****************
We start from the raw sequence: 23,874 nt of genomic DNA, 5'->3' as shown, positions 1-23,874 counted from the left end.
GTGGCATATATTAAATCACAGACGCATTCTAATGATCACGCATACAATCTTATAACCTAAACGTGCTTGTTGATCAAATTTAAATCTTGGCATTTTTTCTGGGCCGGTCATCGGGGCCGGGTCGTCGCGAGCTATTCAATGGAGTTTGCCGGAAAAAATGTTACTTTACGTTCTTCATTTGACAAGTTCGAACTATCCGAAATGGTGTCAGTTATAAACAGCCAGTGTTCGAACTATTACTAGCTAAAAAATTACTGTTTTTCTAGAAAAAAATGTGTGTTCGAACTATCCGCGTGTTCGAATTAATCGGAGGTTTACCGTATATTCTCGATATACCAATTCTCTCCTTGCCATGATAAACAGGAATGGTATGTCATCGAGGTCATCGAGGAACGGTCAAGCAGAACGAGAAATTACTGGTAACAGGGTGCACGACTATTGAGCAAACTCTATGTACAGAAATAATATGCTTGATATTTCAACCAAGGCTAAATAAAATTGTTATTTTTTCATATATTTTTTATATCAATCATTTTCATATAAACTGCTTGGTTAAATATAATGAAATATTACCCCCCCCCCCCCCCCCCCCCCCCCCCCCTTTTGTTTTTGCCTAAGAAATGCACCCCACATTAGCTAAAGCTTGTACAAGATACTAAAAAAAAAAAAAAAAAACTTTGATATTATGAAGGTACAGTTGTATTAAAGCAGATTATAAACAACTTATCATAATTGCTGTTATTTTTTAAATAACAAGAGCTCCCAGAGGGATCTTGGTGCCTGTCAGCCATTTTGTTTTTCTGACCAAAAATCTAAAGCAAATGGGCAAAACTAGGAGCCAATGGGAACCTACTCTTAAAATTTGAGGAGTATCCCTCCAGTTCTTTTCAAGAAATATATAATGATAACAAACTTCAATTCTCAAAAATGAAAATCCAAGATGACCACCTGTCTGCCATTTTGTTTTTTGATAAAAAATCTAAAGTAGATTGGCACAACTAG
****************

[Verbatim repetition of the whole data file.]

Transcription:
We start from the raw sequence: 23,874 nt of genomic DNA, 5'->3' as shown, positions 1-23,874 counted from the left end.
GTGGCATATATTAAATCACAGACGCATTCTAATGATCACGCATACAATCTTATAACCTAAACGTGCTTGTTGATCAAATTTAAATCTTGGCATTTTTTCTGGGCCGGTCATCGGGGCCGGGTCGTCGCGAGCTATTCAATGGAGTTTGCCGGAAAAAATGTTACTTTACGTTCTTCATTTGACAAGTTCGAACTATCCGAAATGGTGTCAGTTATAAACAGCCAGTGTTCGAACTATTACTAGCTAAAAAATTACTGTTTTTCTAGAAAAAAATGTGTGTTCGAACTATCCGCGTGTTCGAATTAATCGGAGGTTTACCGTATATTCTCGATATACCAATTCTCTCCTTGCCATGATAAACAGGAATGGTATGTCATCGAGGTCATCGAGGAACGGTCAAGCAGAACGAGAAATTACTGGTAACAGGGTGCACGACTATTGAGCAAACTCTATGTACAGAAATAATATGCTTGATATTTCAACCAAGGCTAAATAAAATTGTTATTTTTTCATATATTTTTTATATCAATCATTTTCATATAAACTGCTTGGTTAAATATAATGAAATATTACCCCCCCCCCCCCCCCCCCCCCCCCCCCCTTTTGTTTTTGCCTAAGAAATGCACCCCACATTAGCTAAAGCTTGTACAAGATACTAAAAAAAAAAAAAAAAAACTTTGATATTATGAAGGTACAGTTGTATTAAAGCAGATTATAAACAACTTATCATAATTGCTGTTATTTTTTAAATAACAAGAGCTCCCAGAGGGATCTTGGTGCCTGTCAGCCATTTTGTTTTTCTGACCAAAAATCTAAAGCAAATGGGCAAAACTAGGAGCCAATGGGAACCTACTCTTAAAATTTGAGGAGTATCCCTCCAGTTCTTTTCAAGAAATATATAATGATAACAAACTTCAATTCTCAAAAATGAAAATCCAAGATGACCACCTGTCTGCCATTTTGTTTTTTGATAAAAAATCTAAAGTAGATTGGCACAACTAG